- Published on
- Karthik Narasimhan
An old copy of the Writer's Handbook lies around the house – fat and forlorn – moving from room to room. It's read some, then left to lie for days (on end), a poor cousin to the Lolitas that rest in peace in their rightful places, mission accomplished, been read fully. Just when hopes fade, another day, another chapter, another hiatus. When sought, it tries to satisfy: a Proulx boldly predicting that no computer will ever replace the book; a Sheldon lobbing softballs at himself. Or a Micheal Dirda asking, “One or Many?”
Yes, one or many? As in, the number of books one reads in a lifetime.
Allegiant one-book wonder (no, not Harper Lee, she was a one book wonder), repeat reader, verbatim quoter of lines, paragraphs and pages. Not whole chapters, those I haven't seen. Predictability has virtues: None of this (or this) to scar vulnerable psyches.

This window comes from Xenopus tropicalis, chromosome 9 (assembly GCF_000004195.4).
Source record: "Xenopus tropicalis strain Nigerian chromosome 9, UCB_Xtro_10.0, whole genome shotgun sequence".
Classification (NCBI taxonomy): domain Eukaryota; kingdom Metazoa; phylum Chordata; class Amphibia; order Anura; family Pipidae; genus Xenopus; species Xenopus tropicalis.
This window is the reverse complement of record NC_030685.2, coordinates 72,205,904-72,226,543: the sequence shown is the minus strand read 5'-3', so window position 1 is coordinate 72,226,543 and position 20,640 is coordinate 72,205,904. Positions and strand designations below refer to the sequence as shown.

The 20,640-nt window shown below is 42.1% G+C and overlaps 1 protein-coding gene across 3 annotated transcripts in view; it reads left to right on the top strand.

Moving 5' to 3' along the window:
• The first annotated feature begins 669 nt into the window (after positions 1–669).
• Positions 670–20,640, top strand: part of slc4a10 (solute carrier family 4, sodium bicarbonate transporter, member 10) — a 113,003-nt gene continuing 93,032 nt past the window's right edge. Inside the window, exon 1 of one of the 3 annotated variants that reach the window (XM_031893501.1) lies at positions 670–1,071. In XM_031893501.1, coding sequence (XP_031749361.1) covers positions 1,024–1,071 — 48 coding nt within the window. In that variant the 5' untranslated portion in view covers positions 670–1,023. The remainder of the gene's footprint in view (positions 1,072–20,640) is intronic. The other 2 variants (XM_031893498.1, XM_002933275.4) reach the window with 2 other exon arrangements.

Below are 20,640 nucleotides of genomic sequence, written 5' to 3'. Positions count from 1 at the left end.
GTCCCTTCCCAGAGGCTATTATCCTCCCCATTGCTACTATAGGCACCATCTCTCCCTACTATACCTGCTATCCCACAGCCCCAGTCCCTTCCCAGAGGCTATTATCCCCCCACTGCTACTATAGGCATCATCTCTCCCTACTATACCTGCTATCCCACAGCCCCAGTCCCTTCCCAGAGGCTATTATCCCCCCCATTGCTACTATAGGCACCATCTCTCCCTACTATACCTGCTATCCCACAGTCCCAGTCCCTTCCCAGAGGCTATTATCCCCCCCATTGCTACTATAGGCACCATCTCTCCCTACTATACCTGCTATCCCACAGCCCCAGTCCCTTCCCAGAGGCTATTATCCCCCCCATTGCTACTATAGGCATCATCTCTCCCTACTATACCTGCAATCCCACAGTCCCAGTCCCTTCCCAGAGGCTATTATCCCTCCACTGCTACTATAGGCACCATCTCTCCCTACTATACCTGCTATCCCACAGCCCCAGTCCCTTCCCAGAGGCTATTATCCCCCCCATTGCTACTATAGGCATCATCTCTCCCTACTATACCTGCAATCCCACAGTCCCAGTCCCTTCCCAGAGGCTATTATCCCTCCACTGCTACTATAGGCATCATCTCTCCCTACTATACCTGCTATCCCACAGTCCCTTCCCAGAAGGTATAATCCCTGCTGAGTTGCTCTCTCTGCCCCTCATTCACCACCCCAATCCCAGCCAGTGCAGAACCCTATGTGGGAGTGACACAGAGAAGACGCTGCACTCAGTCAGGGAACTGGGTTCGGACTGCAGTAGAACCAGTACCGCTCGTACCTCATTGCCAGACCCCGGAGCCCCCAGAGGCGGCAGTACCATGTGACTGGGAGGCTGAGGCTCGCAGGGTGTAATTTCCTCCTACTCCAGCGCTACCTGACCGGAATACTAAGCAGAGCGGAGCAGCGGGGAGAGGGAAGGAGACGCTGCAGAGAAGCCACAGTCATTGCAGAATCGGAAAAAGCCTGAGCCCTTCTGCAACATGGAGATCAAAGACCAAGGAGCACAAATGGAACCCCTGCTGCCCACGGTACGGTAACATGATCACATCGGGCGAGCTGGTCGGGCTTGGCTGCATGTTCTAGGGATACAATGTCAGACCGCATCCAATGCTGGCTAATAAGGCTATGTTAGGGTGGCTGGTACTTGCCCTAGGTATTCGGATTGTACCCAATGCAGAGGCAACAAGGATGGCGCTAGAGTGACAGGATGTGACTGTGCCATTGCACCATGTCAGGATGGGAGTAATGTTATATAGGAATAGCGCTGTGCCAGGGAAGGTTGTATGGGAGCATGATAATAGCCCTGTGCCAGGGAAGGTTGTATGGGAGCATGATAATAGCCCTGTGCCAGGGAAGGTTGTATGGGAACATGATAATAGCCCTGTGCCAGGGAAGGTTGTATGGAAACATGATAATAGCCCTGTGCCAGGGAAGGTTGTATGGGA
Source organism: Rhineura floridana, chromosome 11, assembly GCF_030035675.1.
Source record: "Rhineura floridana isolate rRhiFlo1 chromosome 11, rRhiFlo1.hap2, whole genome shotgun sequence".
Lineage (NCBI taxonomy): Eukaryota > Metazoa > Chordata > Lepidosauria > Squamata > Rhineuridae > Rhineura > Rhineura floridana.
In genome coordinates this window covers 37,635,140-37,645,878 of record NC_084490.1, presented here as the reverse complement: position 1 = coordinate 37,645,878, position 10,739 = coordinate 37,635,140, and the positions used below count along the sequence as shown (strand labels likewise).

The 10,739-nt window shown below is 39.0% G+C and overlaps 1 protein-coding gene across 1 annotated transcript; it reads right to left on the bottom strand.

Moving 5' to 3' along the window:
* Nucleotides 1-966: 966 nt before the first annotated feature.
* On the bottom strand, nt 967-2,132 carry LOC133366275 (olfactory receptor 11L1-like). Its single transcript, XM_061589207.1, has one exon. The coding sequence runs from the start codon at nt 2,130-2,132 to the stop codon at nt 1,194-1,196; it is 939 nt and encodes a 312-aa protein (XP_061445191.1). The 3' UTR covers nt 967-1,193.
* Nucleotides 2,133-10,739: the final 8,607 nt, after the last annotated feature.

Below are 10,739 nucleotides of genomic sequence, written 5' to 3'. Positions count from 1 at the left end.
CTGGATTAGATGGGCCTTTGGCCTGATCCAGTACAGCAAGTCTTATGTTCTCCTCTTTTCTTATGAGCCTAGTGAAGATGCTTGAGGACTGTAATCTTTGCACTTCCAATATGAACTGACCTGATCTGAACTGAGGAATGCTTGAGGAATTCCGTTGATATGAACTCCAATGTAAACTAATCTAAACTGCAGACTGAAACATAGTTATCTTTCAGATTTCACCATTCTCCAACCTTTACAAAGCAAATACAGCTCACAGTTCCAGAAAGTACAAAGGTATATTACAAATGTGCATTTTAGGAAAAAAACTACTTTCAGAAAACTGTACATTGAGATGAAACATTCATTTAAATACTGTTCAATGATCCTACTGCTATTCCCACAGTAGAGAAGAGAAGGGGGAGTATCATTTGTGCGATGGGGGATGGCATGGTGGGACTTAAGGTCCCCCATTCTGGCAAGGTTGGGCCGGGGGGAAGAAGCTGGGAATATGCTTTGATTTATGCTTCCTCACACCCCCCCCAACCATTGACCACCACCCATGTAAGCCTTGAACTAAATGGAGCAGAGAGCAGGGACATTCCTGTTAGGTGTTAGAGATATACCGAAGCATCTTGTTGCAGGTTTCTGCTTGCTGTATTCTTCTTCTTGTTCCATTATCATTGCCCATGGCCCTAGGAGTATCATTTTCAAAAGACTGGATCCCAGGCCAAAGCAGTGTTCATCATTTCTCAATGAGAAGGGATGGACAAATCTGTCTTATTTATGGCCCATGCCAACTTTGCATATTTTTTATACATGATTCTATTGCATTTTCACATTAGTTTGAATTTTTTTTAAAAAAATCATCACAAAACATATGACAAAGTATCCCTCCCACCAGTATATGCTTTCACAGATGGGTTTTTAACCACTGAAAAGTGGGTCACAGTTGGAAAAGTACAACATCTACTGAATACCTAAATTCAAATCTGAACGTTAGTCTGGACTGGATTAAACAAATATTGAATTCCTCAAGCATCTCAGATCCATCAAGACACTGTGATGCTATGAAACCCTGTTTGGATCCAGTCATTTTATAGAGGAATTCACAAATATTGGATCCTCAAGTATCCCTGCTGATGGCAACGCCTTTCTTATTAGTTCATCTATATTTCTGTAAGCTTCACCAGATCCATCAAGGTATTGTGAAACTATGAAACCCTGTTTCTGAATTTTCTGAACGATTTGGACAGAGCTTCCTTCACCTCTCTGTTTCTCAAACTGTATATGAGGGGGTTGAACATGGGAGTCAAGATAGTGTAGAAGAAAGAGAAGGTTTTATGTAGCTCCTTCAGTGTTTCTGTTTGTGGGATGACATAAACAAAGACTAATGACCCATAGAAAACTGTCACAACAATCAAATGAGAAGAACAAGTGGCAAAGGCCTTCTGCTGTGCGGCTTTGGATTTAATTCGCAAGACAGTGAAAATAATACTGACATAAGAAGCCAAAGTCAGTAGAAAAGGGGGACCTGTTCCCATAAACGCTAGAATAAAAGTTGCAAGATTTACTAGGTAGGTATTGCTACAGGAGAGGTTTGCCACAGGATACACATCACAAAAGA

Or desultory wanderer, sampling wares from all over? Remembering little (or so it feels), quoting even less. No names in memory (‘cept Vernon and Ignatius). Left with mere aftertastes from each book – some sweet, some spicy; some good; some not so good; all lifelong.
Knowing Quoyle, but not Ignatius? Yes to Bellow, but no to Marquez? Easy call to make: No thanks.
Here's a hard one – One or many? At one time, that is.